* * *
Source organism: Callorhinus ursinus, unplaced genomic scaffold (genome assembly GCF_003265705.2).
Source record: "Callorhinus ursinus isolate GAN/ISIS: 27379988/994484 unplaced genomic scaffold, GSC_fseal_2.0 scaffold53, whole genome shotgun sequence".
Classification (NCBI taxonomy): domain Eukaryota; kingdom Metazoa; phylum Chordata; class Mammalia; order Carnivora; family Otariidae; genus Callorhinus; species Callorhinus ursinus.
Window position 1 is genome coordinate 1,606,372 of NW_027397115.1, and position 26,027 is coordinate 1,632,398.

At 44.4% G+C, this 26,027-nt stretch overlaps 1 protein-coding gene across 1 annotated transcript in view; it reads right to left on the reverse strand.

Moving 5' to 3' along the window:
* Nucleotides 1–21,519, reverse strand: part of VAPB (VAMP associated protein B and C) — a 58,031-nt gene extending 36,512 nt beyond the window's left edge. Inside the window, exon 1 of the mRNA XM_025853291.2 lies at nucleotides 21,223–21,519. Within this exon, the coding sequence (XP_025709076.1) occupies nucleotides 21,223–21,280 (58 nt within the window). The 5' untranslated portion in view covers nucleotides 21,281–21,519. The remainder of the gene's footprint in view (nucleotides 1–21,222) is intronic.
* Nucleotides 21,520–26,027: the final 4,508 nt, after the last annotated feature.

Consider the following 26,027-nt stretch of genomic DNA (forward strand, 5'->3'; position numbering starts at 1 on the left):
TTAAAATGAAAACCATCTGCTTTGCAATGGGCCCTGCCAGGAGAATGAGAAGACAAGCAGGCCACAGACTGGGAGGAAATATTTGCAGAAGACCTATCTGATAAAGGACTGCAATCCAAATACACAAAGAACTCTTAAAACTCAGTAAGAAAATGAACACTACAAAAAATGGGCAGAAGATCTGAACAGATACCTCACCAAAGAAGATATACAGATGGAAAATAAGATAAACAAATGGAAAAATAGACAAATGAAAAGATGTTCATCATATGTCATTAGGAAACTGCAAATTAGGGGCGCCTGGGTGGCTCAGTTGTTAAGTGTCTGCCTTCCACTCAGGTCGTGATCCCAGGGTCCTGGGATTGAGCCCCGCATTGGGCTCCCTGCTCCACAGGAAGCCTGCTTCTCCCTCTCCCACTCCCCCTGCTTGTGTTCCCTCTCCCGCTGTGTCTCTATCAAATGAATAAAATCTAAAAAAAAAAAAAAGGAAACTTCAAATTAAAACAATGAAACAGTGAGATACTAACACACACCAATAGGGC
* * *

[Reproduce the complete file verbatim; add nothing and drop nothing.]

Source organism: Callorhinus ursinus, unplaced genomic scaffold (genome assembly GCF_003265705.2).
Source record: "Callorhinus ursinus isolate GAN/ISIS: 27379988/994484 unplaced genomic scaffold, GSC_fseal_2.0 scaffold53, whole genome shotgun sequence".
Classification (NCBI taxonomy): domain Eukaryota; kingdom Metazoa; phylum Chordata; class Mammalia; order Carnivora; family Otariidae; genus Callorhinus; species Callorhinus ursinus.
Window position 1 is genome coordinate 1,606,372 of NW_027397115.1, and position 26,027 is coordinate 1,632,398.

At 44.4% G+C, this 26,027-nt stretch overlaps 1 protein-coding gene across 1 annotated transcript in view; it reads right to left on the reverse strand.

Moving 5' to 3' along the window:
* Nucleotides 1–21,519, reverse strand: part of VAPB (VAMP associated protein B and C) — a 58,031-nt gene extending 36,512 nt beyond the window's left edge. Inside the window, exon 1 of the mRNA XM_025853291.2 lies at nucleotides 21,223–21,519. Within this exon, the coding sequence (XP_025709076.1) occupies nucleotides 21,223–21,280 (58 nt within the window). The 5' untranslated portion in view covers nucleotides 21,281–21,519. The remainder of the gene's footprint in view (nucleotides 1–21,222) is intronic.
* Nucleotides 21,520–26,027: the final 4,508 nt, after the last annotated feature.

Consider the following 26,027-nt stretch of genomic DNA (forward strand, 5'->3'; position numbering starts at 1 on the left):
TTAAAATGAAAACCATCTGCTTTGCAATGGGCCCTGCCAGGAGAATGAGAAGACAAGCAGGCCACAGACTGGGAGGAAATATTTGCAGAAGACCTATCTGATAAAGGACTGCAATCCAAATACACAAAGAACTCTTAAAACTCAGTAAGAAAATGAACACTACAAAAAATGGGCAGAAGATCTGAACAGATACCTCACCAAAGAAGATATACAGATGGAAAATAAGATAAACAAATGGAAAAATAGACAAATGAAAAGATGTTCATCATATGTCATTAGGAAACTGCAAATTAGGGGCGCCTGGGTGGCTCAGTTGTTAAGTGTCTGCCTTCCACTCAGGTCGTGATCCCAGGGTCCTGGGATTGAGCCCCGCATTGGGCTCCCTGCTCCACAGGAAGCCTGCTTCTCCCTCTCCCACTCCCCCTGCTTGTGTTCCCTCTCCCGCTGTGTCTCTATCAAATGAATAAAATCTAAAAAAAAAAAAAAGGAAACTTCAAATTAAAACAATGAAACAGTGAGATACTAACACACACCAATAGGGC